By NEIL RIDDELL
DURING a week when it was confirmed the market value of Shetland Charitable Trust’s pot had plummeted by over £30 million since April, one of the trust’s two independent trustees hit out at the charity’s inability to get its annual budget down to a sustainable level.
Acting trust general manager Jeff Goddard told trustees at a meeting in Lerwick Town Hall last Thursday that although its market value has slumped by £33.1m to £151.3m on the latest figures available, the “alarming paper loss” did not require any immediate action as the trust takes a three-year view of its finances.
But based on assumptions about the future of global finance, Mr Goddard estimates trustees can afford to spend £11m a year plus interest “forever”. That means they still need to identify almost £1.8m in savings from the annual £12.8m budget, the bulk of which is spent on funding care homes, the Christmas bonus scheme for pensioners and the disabled and the work of Shetland Arts, the recreational trust and the amenity trust.
Independent trustee and Shetland’s Lord Lieutenant John Scott – who has previously branded chairman Bill Manson’s stewardship of the trust “pathetic”– raised his concern that, although moves are supposed to be afoot to cut the budget to a sustainable level, there has been no action so far.
“We do have a plan, but unfortunately we don’t stick to it,” Mr Scott said. “Absolutely nothing has happened over the past few years.”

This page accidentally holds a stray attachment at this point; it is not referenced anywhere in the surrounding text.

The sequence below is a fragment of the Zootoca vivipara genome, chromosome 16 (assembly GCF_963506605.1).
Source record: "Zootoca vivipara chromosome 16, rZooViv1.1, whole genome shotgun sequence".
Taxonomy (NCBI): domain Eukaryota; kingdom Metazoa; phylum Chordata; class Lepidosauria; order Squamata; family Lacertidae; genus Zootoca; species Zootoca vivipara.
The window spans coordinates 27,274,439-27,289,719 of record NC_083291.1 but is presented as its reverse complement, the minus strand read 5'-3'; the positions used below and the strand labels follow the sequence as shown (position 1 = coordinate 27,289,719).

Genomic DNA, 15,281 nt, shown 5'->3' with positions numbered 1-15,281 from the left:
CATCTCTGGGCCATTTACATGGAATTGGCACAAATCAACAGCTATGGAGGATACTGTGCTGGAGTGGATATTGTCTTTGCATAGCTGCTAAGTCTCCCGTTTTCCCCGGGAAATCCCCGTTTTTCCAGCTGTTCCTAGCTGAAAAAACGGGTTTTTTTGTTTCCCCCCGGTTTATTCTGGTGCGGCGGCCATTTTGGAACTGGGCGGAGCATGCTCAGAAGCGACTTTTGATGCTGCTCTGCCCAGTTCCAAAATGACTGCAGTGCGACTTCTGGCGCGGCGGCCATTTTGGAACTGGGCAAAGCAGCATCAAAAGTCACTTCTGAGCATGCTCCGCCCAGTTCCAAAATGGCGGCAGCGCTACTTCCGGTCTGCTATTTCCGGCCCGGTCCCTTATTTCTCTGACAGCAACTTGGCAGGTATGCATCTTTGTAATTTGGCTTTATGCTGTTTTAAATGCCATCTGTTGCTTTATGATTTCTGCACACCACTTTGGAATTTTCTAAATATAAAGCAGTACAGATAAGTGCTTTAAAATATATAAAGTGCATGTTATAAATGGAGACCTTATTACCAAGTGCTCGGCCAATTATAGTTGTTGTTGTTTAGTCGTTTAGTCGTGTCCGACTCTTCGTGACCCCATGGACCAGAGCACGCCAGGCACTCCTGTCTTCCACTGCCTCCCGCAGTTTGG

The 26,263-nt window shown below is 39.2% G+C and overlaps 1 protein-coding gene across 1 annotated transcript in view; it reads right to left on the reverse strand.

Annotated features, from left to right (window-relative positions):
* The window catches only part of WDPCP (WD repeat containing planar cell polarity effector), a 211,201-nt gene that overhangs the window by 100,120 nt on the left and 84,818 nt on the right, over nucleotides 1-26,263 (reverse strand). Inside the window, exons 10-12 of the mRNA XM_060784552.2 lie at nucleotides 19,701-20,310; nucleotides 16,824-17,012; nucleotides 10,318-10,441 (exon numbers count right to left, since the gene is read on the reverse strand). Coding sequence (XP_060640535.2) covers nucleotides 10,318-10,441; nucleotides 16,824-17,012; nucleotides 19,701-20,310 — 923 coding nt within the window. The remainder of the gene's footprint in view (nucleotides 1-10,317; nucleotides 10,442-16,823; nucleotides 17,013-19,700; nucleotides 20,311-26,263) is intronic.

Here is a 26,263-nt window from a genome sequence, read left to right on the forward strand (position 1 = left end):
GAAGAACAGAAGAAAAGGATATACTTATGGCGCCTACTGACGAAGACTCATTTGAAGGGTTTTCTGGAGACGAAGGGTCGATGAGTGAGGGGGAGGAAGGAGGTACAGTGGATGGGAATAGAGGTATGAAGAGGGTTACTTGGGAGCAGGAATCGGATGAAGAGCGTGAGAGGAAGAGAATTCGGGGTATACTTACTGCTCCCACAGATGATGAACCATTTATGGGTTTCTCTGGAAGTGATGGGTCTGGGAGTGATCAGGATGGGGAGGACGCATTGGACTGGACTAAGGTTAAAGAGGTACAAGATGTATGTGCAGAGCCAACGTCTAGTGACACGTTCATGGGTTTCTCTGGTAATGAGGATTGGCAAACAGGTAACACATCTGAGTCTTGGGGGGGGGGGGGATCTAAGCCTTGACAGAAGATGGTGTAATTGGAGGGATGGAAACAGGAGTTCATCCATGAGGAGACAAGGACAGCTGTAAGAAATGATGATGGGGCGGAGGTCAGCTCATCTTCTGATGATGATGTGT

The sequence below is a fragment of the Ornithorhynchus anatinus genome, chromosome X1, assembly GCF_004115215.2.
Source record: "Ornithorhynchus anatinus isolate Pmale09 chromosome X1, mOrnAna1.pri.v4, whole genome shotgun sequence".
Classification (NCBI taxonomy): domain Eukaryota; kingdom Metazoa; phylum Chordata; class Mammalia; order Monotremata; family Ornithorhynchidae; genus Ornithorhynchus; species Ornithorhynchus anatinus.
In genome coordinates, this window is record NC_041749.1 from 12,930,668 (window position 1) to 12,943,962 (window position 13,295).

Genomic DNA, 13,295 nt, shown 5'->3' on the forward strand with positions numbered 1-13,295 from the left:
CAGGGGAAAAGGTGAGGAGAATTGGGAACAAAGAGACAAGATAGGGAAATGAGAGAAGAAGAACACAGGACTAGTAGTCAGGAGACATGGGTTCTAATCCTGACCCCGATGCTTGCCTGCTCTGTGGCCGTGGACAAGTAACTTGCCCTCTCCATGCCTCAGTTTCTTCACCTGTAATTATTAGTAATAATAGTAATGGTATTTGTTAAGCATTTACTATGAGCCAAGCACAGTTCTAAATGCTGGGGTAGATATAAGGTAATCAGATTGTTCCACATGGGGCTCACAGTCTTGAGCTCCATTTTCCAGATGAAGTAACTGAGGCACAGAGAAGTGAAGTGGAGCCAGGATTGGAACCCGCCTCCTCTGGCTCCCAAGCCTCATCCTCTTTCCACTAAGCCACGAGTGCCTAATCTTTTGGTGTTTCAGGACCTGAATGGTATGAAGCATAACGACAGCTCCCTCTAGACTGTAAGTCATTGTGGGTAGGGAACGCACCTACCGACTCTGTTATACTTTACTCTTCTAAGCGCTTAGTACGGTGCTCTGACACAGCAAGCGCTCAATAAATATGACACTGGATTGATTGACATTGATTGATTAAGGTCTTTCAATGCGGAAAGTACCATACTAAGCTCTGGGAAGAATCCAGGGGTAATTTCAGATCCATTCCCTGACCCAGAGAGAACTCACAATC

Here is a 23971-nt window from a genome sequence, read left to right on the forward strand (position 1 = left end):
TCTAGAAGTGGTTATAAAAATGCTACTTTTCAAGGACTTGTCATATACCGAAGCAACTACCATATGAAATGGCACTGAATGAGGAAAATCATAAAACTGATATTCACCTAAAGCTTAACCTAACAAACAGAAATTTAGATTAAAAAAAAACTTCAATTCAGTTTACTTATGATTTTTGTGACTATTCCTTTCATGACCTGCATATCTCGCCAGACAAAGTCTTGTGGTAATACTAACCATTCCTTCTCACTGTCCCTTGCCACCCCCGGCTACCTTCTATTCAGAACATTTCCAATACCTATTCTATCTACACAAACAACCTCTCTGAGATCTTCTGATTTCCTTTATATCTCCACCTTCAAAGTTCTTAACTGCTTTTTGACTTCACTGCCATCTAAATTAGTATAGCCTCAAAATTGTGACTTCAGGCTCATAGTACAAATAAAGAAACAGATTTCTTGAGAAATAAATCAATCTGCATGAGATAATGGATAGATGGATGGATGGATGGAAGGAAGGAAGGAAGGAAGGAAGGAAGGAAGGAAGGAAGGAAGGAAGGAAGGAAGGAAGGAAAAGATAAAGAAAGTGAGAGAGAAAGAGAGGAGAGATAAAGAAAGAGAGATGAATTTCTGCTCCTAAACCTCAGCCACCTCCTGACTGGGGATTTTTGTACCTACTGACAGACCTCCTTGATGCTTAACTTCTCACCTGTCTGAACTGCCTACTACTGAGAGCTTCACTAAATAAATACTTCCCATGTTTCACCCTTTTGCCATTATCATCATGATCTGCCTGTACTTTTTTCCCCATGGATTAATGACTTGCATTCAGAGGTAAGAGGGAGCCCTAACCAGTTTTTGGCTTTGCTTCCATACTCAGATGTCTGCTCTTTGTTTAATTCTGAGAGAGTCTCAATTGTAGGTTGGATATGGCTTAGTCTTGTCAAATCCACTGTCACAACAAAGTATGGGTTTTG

The Christmas bonus scheme is likely to be the subject of change next year, with charities regulator OSCR raising concerns that payments made to wealthy pensioners could not be categorised as “charitable”. The trust has agreed to pay the bonus to all eligible households, which could lead to it incurring a higher tax bill for the scheme this year, before reviewing its parameters next year.
At last week’s meeting, trustees agreed to increase this year’s budget for care homes by £66,000 in order to cover the higher than anticipated cost of meeting fire and building regulations at three centres, at Overtonlea, Fernlea and Nordalea.
Trustee and SIC convener Sandy Cluness said safety at the centres was “paramount” and fellow trustees unanimously approved the extra money.
But councillor-trustee Jonathan Wills – who said he fully agreed the extra expenditure was necessary – asked if anyone around the table had any ideas as to what ought to be cut elsewhere in the trust’s budget in order to cover the increase.
Mr Manson replied that the money was additional to this year’s budget and the question of whether to make reductions in the 2009/10 spending plan would be considered in the upcoming budgetary cycle.
There is likely to be further pressure on the trust’s budget later this financial year with the SRT seeming certain to need more money to cope with a huge rise in the price of electricity. Since the recreational trust negotiated a new contract for its electricity it has seen its annual bill rise from £200,000 to £400,000 in the space of 12 months.
The SRT is also due to renegotiate terms next March for a separate £150,000 contract to provide electricity at its seven rural leisure centres in Unst, Yell, Whalsay, Brae, Scalloway, Aith and Sandwick. That, too, is likely to mean a sizeable increase in the recreational trust’s expenditure.
Mr Goddard said the SRT had been given an advance on the second part of its budget for 2008/9 to tide them over and that it was likely he would have to speak to trustees about the matter again in February.
- Meanwhile, the trust has agreed in principle to try and sell half of the Laser dinghies which it acquired following the staging of the 2005 island games in Shetland.
A report to trustees stated that, having purchased the 24 dinghies – along with 16 sailboards – at a cost of £122,000 in December 2004, the sailboards were being well-used by local sporting organisations but that it was not necessary to keep so many of the dinghies.